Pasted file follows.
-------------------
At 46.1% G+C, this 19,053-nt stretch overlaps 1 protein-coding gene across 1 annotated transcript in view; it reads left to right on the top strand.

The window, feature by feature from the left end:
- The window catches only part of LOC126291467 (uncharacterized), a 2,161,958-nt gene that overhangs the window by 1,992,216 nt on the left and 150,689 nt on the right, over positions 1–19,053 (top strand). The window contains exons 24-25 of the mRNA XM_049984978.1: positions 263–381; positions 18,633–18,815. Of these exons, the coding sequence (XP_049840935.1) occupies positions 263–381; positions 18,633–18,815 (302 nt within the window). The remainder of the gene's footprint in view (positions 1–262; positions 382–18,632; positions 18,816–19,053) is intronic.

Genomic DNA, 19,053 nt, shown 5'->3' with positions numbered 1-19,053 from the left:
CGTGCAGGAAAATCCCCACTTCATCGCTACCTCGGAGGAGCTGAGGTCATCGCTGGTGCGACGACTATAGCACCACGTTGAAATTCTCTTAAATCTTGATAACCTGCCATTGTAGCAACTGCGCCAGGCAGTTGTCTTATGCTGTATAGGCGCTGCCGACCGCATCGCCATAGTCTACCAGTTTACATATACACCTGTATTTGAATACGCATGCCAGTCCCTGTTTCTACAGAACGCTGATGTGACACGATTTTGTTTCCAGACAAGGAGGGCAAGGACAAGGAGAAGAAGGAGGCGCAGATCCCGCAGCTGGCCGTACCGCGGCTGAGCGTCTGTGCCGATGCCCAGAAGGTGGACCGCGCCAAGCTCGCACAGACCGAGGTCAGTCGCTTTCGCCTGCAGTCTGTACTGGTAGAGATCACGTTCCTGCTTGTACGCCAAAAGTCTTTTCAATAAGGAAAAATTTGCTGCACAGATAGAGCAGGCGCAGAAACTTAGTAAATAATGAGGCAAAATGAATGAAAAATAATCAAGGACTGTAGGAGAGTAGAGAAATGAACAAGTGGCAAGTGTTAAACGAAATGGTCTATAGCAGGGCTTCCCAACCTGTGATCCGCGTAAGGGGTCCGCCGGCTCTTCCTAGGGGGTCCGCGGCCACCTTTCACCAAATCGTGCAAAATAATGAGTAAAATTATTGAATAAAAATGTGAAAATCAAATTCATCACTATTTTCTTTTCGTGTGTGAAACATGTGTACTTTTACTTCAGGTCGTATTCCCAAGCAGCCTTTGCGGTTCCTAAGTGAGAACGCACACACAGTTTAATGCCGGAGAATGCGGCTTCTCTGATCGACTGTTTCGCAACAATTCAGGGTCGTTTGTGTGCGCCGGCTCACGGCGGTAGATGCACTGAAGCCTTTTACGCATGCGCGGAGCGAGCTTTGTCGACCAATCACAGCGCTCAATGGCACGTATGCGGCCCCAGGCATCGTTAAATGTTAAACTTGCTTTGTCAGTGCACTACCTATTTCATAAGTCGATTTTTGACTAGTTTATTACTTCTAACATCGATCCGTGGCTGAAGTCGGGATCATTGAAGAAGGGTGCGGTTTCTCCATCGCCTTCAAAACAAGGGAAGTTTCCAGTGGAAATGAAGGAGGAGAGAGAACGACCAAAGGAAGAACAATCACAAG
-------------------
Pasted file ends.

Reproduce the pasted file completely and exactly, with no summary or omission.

At 46.1% G+C, this 19,053-nt stretch overlaps 1 protein-coding gene across 1 annotated transcript in view; it reads left to right on the top strand.

The window, feature by feature from the left end:
- The window catches only part of LOC126291467 (uncharacterized), a 2,161,958-nt gene that overhangs the window by 1,992,216 nt on the left and 150,689 nt on the right, over positions 1–19,053 (top strand). The window contains exons 24-25 of the mRNA XM_049984978.1: positions 263–381; positions 18,633–18,815. Of these exons, the coding sequence (XP_049840935.1) occupies positions 263–381; positions 18,633–18,815 (302 nt within the window). The remainder of the gene's footprint in view (positions 1–262; positions 382–18,632; positions 18,816–19,053) is intronic.

Genomic DNA, 19,053 nt, shown 5'->3' with positions numbered 1-19,053 from the left:
CGTGCAGGAAAATCCCCACTTCATCGCTACCTCGGAGGAGCTGAGGTCATCGCTGGTGCGACGACTATAGCACCACGTTGAAATTCTCTTAAATCTTGATAACCTGCCATTGTAGCAACTGCGCCAGGCAGTTGTCTTATGCTGTATAGGCGCTGCCGACCGCATCGCCATAGTCTACCAGTTTACATATACACCTGTATTTGAATACGCATGCCAGTCCCTGTTTCTACAGAACGCTGATGTGACACGATTTTGTTTCCAGACAAGGAGGGCAAGGACAAGGAGAAGAAGGAGGCGCAGATCCCGCAGCTGGCCGTACCGCGGCTGAGCGTCTGTGCCGATGCCCAGAAGGTGGACCGCGCCAAGCTCGCACAGACCGAGGTCAGTCGCTTTCGCCTGCAGTCTGTACTGGTAGAGATCACGTTCCTGCTTGTACGCCAAAAGTCTTTTCAATAAGGAAAAATTTGCTGCACAGATAGAGCAGGCGCAGAAACTTAGTAAATAATGAGGCAAAATGAATGAAAAATAATCAAGGACTGTAGGAGAGTAGAGAAATGAACAAGTGGCAAGTGTTAAACGAAATGGTCTATAGCAGGGCTTCCCAACCTGTGATCCGCGTAAGGGGTCCGCCGGCTCTTCCTAGGGGGTCCGCGGCCACCTTTCACCAAATCGTGCAAAATAATGAGTAAAATTATTGAATAAAAATGTGAAAATCAAATTCATCACTATTTTCTTTTCGTGTGTGAAACATGTGTACTTTTACTTCAGGTCGTATTCCCAAGCAGCCTTTGCGGTTCCTAAGTGAGAACGCACACACAGTTTAATGCCGGAGAATGCGGCTTCTCTGATCGACTGTTTCGCAACAATTCAGGGTCGTTTGTGTGCGCCGGCTCACGGCGGTAGATGCACTGAAGCCTTTTACGCATGCGCGGAGCGAGCTTTGTCGACCAATCACAGCGCTCAATGGCACGTATGCGGCCCCAGGCATCGTTAAATGTTAAACTTGCTTTGTCAGTGCACTACCTATTTCATAAGTCGATTTTTGACTAGTTTATTACTTCTAACATCGATCCGTGGCTGAAGTCGGGATCATTGAAGAAGGGTGCGGTTTCTCCATCGCCTTCAAAACAAGGGAAGTTTCCAGTGGAAATGAAGGAGGAGAGAGAACGACCAAAGGAAGAACAATCACAAG